The Financial Stability Board (FSB) published a report on Decentralised financial technologies.
This report considers the financial stability, regulatory and governance implications of the use of decentralised financial technologies such as those involving distributed ledgers and online peer-to-peer, or user-matching, platforms. The report has been delivered to G20 Finance Ministers and Central Bank Governors for their meeting in Fukuoka on 8-9 June, which includes a High-Level Seminar on Financial Innovation.
The report focuses on technologies that may reduce or eliminate the need for intermediaries or centralised processes that have traditionally been involved in the provision of financial services. Such decentralisation generally takes one of three broad forms: the decentralisation of decision-making, risk-taking or record-keeping. There are already examples emerging of decentralisation in payments and settlement, capital markets, trade finance and lending.
The report notes that the application of decentralised financial technologies – and the more decentralised financial system to which they may give rise – could benefit financial stability in some ways. It may also lead to greater competition and diversity in the financial system and reduce the systemic importance of some existing entities. At the same time, the use of decentralised technologies may entail risks to financial stability. These include the emergence of concentrations in the ownership and operation of key infrastructure and technology, as well as a possible greater degree of procyclicality in decentralised risk-taking. New uncertainties concerning the determination of legal liability and consumer protection may also affect public trust in the financial system. Recovery and resolution of decentralised structures may be more difficult.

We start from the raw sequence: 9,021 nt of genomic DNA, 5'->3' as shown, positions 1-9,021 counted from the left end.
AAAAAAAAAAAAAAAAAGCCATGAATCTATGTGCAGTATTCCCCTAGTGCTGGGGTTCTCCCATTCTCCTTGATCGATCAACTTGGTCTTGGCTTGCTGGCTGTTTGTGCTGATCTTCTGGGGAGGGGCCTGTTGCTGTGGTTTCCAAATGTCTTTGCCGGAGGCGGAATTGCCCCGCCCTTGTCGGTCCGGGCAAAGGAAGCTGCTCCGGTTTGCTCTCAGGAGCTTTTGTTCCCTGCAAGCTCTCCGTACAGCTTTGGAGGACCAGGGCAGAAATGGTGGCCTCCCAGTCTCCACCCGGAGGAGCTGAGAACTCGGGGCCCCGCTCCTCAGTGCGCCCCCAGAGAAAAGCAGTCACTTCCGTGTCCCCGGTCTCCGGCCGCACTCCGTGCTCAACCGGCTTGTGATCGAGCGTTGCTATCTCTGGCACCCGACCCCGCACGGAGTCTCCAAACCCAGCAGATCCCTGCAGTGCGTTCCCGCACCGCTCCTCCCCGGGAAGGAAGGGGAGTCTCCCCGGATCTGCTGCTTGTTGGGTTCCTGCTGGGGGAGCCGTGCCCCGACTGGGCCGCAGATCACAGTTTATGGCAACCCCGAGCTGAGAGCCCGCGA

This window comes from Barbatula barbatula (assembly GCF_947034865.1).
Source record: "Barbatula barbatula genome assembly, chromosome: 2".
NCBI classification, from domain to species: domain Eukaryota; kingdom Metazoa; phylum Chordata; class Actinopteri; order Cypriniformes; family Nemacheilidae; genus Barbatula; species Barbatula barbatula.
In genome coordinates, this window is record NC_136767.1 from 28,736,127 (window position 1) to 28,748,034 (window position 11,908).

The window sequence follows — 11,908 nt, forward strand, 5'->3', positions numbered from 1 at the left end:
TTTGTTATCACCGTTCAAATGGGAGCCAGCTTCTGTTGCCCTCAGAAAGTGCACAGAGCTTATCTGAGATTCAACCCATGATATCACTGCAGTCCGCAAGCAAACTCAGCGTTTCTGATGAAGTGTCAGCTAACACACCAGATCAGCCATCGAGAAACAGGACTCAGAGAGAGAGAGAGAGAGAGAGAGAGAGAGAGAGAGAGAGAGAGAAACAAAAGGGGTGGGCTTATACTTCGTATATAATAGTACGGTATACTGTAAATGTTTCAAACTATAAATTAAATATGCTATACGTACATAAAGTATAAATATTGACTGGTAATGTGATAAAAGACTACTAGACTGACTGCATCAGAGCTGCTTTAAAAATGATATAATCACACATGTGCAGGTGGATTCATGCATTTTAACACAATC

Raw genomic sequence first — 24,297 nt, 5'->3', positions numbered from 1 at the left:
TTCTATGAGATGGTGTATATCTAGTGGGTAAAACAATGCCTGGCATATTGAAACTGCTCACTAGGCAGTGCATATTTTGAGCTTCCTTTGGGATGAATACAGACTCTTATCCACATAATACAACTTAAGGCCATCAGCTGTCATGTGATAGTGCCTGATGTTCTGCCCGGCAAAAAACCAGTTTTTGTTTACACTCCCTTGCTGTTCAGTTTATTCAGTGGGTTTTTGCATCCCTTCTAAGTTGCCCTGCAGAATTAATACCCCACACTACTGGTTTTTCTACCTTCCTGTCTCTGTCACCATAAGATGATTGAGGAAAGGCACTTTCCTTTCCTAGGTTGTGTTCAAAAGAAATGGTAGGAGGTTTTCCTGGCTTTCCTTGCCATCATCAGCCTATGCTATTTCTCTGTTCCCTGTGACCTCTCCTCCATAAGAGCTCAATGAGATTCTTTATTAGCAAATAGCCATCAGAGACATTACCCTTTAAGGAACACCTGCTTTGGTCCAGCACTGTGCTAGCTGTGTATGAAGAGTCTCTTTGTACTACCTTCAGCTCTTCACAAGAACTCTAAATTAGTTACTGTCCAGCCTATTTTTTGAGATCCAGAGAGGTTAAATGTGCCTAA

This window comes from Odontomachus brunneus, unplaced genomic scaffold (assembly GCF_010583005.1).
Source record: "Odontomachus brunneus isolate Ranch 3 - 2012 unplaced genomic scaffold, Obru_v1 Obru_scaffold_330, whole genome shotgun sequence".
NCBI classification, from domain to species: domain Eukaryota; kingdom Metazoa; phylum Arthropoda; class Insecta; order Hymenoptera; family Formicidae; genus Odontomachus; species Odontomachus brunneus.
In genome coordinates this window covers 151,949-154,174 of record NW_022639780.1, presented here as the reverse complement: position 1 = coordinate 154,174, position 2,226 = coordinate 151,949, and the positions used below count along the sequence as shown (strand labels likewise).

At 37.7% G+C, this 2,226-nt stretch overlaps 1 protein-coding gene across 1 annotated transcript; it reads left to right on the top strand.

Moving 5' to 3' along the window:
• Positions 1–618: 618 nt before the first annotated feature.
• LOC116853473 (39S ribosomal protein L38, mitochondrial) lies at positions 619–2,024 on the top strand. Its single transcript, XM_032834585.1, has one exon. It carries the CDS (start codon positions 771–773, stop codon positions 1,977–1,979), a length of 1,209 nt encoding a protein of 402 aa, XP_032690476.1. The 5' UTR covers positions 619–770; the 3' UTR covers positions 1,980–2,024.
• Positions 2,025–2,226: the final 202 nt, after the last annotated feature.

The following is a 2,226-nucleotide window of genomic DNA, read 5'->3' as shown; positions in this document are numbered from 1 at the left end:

These issues may pose challenges for financial regulatory and supervisory frameworks, particularly those that currently focus on centralised financial institutions. A more decentralised financial system may reinforce the importance of an activity-based approach to regulation, particularly where it delivers financial services that are difficult to link to specific entities and/or jurisdictions. Certain technologies may also challenge the technology-neutral approach to regulation taken by some authorities. These concerns could continue to be the subject of further consideration by authorities. Regulators may also wish to engage in further dialogue with a wider group of stakeholders, including those in the technology sector that have had limited interaction with financial regulators to date. This should help avoid the emergence of unforeseen complications in the design of decentralised financial technologies at a later stage.
The FSB coordinates at the international level the work of national financial authorities and international standard-setting bodies and develops and promotes the implementation of effective regulatory, supervisory, and other financial sector policies in the interest of financial stability. It brings together national authorities responsible for financial stability in 24 countries and jurisdictions, international financial institutions, sector-specific international groupings of regulators and supervisors, and committees of central bank experts. The FSB also conducts outreach with approximately 70 other jurisdictions through its six Regional Consultative Groups.
The FSB is chaired by Randal K. Quarles, Vice Chairman for Supervision, US Federal Reserve; its Vice Chair is Klaas Knot, President, De Nederlandsche Bank. The FSB Secretariat is located in Basel, Switzerland, and hosted by the Bank for International Settlements.